Bilingualism, Multilingualism, Translingualism — We do it all

Jennifer Peña, Institution
Nicole Larraguibel, Institution
Mario Avalos, Institution
Xuan Jiang, Institution

Abstract

This position paper exemplifies potential and existing applications of bilingualism, multilingualism, and translingualism in tutoring sessions with support from existing literature and contextual examples from a public state university’s writing center. The authors advocate for the acceptance and incorporation of a diverse range of languages, dialects, and accents in writing and tutoring practices, providing local context to support the development of the writing center as a hub for diversity and a sense of belonging, to the benefit of participating students. Using reviewed literature, this paper examines existing strategies and how they can be applied to a specific writing center environment and describes its broader implications and methods of possible replication in other writing centers. Through a video by a conversation circle facilitator at the aforementioned state university writing center, this paper describes the benefits and means of developing cross-cultural communication skills in the increasingly multicultural and multilingual university context. Further, this paper provides examples of specific strategies used at the writing center, both online and in-person, that spread awareness of a writing center’s multilingual offerings and can be replicated at other writing centers in different regional settings. Combining strategies from literature and the center’s own practices, this paper contributes a unique perspective on the applications and benefits of embracing bilingualism, multilingualism, and translingualism beyond local contexts; other writing center administrators, tutors, and tutoring practitioners alike can incorporate the discussed strategies that are appropriate to the unique linguistic needs of the students at the universities they serve.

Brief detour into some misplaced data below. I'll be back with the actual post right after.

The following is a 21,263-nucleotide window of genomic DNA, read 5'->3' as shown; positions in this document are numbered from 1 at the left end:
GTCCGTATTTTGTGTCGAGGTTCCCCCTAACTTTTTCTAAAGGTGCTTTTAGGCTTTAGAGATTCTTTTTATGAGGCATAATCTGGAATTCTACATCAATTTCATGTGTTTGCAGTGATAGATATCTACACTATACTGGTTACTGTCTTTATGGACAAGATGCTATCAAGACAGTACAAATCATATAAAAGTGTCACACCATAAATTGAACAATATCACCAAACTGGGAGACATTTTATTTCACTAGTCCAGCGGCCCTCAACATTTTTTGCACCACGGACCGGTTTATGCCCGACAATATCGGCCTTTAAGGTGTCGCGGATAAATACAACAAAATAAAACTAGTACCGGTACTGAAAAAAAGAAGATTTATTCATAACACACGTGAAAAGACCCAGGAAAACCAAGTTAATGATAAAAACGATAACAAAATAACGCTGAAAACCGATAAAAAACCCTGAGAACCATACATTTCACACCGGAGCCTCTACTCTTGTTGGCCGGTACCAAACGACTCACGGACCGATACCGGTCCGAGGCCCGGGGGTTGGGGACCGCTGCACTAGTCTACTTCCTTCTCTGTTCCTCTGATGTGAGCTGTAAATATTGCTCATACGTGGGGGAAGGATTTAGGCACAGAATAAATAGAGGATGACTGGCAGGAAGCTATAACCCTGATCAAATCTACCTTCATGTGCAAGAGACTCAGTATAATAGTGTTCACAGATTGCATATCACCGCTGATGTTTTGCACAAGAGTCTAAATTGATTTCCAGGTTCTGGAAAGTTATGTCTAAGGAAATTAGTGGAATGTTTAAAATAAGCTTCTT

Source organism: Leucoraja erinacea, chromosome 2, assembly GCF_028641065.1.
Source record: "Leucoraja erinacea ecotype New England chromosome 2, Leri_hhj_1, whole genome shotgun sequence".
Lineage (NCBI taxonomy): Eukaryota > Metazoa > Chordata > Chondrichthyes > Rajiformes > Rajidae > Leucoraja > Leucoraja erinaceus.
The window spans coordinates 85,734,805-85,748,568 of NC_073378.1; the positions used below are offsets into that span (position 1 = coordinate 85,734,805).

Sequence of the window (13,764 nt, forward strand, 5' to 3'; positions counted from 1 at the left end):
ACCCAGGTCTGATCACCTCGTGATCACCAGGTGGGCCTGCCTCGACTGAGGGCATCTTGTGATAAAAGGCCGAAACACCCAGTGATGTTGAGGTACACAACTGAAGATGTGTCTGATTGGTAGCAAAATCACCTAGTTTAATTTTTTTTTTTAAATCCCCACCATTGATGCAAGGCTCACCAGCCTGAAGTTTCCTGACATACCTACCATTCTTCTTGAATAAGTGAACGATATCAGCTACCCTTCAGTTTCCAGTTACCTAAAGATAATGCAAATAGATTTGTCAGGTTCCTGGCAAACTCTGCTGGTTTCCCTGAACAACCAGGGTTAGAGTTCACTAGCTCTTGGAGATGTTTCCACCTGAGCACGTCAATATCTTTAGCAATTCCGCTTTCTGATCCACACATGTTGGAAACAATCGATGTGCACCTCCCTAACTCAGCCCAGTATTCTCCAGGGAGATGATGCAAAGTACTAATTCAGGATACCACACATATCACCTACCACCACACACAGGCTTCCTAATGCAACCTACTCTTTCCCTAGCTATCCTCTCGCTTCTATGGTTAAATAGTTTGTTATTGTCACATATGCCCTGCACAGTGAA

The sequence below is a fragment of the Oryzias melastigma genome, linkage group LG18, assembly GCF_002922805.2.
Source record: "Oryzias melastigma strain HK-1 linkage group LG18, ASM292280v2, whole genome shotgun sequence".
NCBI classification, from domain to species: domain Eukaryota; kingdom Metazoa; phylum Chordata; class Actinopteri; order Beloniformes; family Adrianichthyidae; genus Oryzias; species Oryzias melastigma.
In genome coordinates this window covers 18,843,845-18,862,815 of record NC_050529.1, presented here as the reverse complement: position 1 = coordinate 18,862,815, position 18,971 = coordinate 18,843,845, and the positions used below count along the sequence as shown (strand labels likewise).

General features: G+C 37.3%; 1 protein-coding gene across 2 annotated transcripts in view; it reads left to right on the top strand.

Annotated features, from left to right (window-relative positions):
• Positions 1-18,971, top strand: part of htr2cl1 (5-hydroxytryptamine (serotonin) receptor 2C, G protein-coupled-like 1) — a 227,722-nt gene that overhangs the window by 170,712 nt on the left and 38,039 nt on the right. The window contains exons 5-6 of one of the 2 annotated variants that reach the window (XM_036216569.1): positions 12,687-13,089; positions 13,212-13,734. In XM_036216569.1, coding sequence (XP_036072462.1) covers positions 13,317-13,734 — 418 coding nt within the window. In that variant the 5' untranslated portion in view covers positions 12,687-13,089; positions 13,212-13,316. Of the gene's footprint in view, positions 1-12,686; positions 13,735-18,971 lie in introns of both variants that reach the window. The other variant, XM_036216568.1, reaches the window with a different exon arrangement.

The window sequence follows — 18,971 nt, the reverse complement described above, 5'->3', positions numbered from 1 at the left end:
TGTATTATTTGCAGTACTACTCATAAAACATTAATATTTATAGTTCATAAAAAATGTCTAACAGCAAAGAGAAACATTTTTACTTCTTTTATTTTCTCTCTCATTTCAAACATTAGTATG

Key words: linguistic diversity, inter linguistic, interlinguistic, intra linguistic, advocacy of writing across languages

Introduction

This position paper will discuss how to promote bilingualism, multilingualism, and translingualism in a writing center of, by, and for multilingual students at Florida International University (FIU) who have been insufficiently represented in the university’s curriculum and instruction.

FIU is one of the largest U.S. Hispanic-Serving Institutions (HSIs), with over 60% of its undergraduates being Latino/Hispanic (National Center for Education Statistics, n.d.). The university serves first-generation and low-income students with financial hardships “who otherwise would not have access to higher education” (Lacayo, 2018; U.S. News & World Report, n.d.). It ranked top six in social mobility among national universities in 2018 (EAB Daily Briefing, 2019). In addition to its domestic students from diverse linguistic and cultural backgrounds, FIU is a host institution of more than 3500 international students from over 140 countries (Office of International Student & Scholar Services, n.d.). FIU students are constantly being exposed to different languages and cultures through events by student organizations and cultural awareness initiatives, such as conversation circles by the Center for Excellence in Writing (CEW).